Battling Addiction With Brainpower (University of Dayton press release):
“The University of Dayton Research Institute has won a $10,000 Ohio Opioid Technology Challenge award for a program that will teach people with opioid addictions how to reduce their cravings by regaining control of their brains.
“Using neurofeedback, we’ll work with our volunteers to help them learn to regulate activity in the part of their brain associated with cravings and rewire some of those pathways, allowing them to reduce their cravings and experience a more ‘normal’ state even without opioids.” (says software engineer Kelly Cashion)
Neurofeedback is a type of biofeedback where sensors are used in conjunction with a brainwave monitoring method, such as electroencephalography (EEG), to help the wearer see his or her brain’s electrical activity in real time. The sensors — typically noninvasive and attached to the scalp in the form of a wireless headset or a more traditional “shower cap” style with wires — also let the wearer see if and when certain behaviors alter their brain’s electrical activity.
In her program, Cashion will show volunteers a graphics display — which she likened to a simple video game — on a computer monitor. By giving the volunteers tasks that require a shift in focus or other interaction with the game, they will see which activities most positively impact the signals associated with cravings. After a series of training sessions, volunteers will have learned the tasks they will need to perform to reduce cravings, even without use of the technology…Cashion said neurofeedback is not meant to be a substitute for, but a supplement to, current addiction therapies, which include medication assisted treatment and behavioral counseling.
At the outset of her program, Cashion will work with health care professionals and other experts to help establish a baseline of neurological signals and identify which signals are associated with cravings. She’ll work with other researchers in UDRI’s software systems group to use mathematical algorithms to map the 2‑dimensional baseline signal imagery to a 3‑dimensional map of the brain…
“Ultimately our goal is to develop and demonstrate a neurofeedback system that uses off-the-shelf hardware along with software developed here at the University of Dayton Research Institute, then work with local medical technology companies to commercialize the product and make it available to treatment centers,” Cashion said.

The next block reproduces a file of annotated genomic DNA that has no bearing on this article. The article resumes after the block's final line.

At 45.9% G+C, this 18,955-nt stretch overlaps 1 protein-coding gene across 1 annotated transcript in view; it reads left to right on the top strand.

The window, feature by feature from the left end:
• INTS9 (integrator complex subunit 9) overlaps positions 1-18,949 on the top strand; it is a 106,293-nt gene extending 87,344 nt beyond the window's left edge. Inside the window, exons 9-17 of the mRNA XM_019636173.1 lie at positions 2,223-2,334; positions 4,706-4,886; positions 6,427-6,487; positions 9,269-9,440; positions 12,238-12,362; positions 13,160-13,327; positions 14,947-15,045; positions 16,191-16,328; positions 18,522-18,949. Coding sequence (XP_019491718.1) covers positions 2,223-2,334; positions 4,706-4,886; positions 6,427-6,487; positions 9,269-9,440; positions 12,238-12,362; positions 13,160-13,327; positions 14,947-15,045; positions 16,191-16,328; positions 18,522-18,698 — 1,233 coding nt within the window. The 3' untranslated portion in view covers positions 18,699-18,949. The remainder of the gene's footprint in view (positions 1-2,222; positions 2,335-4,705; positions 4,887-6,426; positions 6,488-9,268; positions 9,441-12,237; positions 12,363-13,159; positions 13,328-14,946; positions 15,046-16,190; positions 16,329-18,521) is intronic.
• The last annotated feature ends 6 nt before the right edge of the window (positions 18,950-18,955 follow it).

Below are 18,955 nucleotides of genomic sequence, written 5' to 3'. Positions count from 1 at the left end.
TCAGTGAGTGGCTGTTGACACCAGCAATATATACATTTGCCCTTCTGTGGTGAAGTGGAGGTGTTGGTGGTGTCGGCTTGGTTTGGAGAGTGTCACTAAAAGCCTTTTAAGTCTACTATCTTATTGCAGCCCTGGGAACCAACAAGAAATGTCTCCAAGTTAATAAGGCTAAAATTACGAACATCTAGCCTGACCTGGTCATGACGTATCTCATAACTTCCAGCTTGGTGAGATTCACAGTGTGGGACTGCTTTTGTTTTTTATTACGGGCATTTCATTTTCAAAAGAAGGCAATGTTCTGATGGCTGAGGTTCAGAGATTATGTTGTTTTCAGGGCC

The Technology Challenge:
Ohio Opioid Technology Challenge, by Ohio Development Services Agency:
- Description: “Ohio is spending $1 billion annually attacking the opioid problem from every direction including prevention, education, treatment and recovery, and law enforcement. Recently, Ohio Governor John R. Kasich called for Ohio Third Frontier funding to accelerate scientific and technological breakthroughs that could help combat the U.S. opioid problem. The Ohio Third Frontier is a state initiative that identifies and advances promising technology…(it) will leverage $8 million of a $20 million commitment to advance new ideas in the battle against drug abuse and addiction. The Challenge is a multi-phase, multi-million-dollar prize competition with escalating prize amounts associated with progressive levels of solution development.”
The New Program in Context:
- FDA clears first CBT-based digital therapeutic to treat substance abuse disorders
- Study issues warning: Opioid inhibitor naltrexone (often used to treat addictions) can reduce feelings of social connection
- Can brain training work? Yes, if it meets these 5 conditions
- Presentation by Dr. Tom Insel during the 2017 SharpBrains Virtual Summit: Brain Health & Enhancement in the Digital Age (December 5–7th):